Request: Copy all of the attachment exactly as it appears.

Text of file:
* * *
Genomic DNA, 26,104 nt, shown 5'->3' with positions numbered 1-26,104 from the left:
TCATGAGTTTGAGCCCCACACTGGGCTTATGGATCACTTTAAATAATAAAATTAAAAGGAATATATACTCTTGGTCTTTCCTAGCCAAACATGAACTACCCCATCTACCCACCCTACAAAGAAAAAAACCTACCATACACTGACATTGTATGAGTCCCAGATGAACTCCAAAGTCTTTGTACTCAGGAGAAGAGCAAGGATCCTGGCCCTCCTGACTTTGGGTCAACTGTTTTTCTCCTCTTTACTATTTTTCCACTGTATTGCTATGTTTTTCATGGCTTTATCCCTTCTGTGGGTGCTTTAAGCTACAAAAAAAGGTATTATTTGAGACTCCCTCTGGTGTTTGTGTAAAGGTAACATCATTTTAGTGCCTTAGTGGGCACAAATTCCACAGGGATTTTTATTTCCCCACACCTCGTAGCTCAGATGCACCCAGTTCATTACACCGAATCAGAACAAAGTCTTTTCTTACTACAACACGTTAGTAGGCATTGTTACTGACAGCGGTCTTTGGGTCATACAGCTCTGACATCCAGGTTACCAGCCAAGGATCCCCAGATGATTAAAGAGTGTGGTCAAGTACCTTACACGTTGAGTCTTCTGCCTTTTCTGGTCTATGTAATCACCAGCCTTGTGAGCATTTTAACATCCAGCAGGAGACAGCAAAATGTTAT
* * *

Genomic DNA, 26,104 nt, shown 5'->3' with positions numbered 1-26,104 from the left:
TCATGAGTTTGAGCCCCACACTGGGCTTATGGATCACTTTAAATAATAAAATTAAAAGGAATATATACTCTTGGTCTTTCCTAGCCAAACATGAACTACCCCATCTACCCACCCTACAAAGAAAAAAACCTACCATACACTGACATTGTATGAGTCCCAGATGAACTCCAAAGTCTTTGTACTCAGGAGAAGAGCAAGGATCCTGGCCCTCCTGACTTTGGGTCAACTGTTTTTCTCCTCTTTACTATTTTTCCACTGTATTGCTATGTTTTTCATGGCTTTATCCCTTCTGTGGGTGCTTTAAGCTACAAAAAAAGGTATTATTTGAGACTCCCTCTGGTGTTTGTGTAAAGGTAACATCATTTTAGTGCCTTAGTGGGCACAAATTCCACAGGGATTTTTATTTCCCCACACCTCGTAGCTCAGATGCACCCAGTTCATTACACCGAATCAGAACAAAGTCTTTTCTTACTACAACACGTTAGTAGGCATTGTTACTGACAGCGGTCTTTGGGTCATACAGCTCTGACATCCAGGTTACCAGCCAAGGATCCCCAGATGATTAAAGAGTGTGGTCAAGTACCTTACACGTTGAGTCTTCTGCCTTTTCTGGTCTATGTAATCACCAGCCTTGTGAGCATTTTAACATCCAGCAGGAGACAGCAAAATGTTAT